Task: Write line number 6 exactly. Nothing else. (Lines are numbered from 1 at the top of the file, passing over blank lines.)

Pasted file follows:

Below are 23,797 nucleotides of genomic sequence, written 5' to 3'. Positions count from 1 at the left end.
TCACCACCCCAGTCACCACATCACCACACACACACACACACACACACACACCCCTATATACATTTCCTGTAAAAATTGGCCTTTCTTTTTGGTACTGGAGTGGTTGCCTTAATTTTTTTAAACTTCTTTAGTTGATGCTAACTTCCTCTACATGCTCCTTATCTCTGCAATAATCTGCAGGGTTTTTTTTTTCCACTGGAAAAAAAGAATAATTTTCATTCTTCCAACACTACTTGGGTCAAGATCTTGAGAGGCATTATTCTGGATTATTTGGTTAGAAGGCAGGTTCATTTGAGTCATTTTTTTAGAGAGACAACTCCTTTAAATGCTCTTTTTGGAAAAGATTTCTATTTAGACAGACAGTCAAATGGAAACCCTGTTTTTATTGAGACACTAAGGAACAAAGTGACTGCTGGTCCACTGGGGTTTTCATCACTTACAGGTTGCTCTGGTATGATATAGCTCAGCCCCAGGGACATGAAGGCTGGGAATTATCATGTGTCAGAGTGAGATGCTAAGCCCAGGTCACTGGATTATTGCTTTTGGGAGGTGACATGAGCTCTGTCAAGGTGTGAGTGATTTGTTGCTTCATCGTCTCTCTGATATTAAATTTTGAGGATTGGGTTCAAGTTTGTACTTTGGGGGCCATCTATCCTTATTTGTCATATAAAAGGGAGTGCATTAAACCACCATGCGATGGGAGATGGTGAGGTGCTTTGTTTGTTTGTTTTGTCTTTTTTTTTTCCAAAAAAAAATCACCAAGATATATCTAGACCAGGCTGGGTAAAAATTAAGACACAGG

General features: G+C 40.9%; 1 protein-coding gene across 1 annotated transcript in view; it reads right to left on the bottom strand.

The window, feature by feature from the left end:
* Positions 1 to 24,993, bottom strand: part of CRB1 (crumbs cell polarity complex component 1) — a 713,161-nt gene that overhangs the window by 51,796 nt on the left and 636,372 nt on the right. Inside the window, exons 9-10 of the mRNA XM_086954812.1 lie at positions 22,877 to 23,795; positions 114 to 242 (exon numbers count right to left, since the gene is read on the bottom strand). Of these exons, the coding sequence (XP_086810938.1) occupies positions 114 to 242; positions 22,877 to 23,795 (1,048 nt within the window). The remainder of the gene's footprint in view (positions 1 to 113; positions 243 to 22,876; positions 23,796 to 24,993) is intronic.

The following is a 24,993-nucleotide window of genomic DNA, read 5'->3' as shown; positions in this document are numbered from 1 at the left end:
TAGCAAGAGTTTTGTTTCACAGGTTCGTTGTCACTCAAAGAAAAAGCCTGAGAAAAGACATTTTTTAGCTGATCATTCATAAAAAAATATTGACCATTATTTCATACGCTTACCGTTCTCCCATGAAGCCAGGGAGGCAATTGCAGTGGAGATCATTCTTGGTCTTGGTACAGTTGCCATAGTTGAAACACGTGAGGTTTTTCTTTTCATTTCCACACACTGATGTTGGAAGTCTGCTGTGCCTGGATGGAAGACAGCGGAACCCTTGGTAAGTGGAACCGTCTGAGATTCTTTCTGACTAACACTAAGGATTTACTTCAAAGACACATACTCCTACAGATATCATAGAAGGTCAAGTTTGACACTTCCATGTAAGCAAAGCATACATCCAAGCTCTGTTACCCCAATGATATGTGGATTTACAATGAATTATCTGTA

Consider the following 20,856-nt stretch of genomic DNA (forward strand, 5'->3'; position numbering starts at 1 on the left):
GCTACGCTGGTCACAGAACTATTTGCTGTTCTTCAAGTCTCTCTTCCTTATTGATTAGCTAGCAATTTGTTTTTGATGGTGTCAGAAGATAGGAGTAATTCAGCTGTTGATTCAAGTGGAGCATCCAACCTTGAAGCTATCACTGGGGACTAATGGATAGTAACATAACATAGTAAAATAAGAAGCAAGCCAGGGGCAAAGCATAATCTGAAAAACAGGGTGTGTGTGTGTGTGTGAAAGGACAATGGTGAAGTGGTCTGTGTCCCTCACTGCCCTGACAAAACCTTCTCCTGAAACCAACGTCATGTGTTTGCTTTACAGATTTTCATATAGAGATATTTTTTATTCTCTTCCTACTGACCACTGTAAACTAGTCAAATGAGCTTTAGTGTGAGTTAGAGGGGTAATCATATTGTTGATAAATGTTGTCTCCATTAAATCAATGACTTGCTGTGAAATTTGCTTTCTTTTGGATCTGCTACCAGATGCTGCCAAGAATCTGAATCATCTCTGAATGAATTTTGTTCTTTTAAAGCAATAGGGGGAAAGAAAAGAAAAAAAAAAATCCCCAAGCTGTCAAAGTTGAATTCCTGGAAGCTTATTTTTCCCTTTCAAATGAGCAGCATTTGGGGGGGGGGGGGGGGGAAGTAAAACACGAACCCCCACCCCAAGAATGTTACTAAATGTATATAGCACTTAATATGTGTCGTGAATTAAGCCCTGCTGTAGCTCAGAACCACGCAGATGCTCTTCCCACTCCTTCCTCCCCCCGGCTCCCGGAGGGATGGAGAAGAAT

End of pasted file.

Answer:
The following is a 24,993-nucleotide window of genomic DNA, read 5'->3' as shown; positions in this document are numbered from 1 at the left end: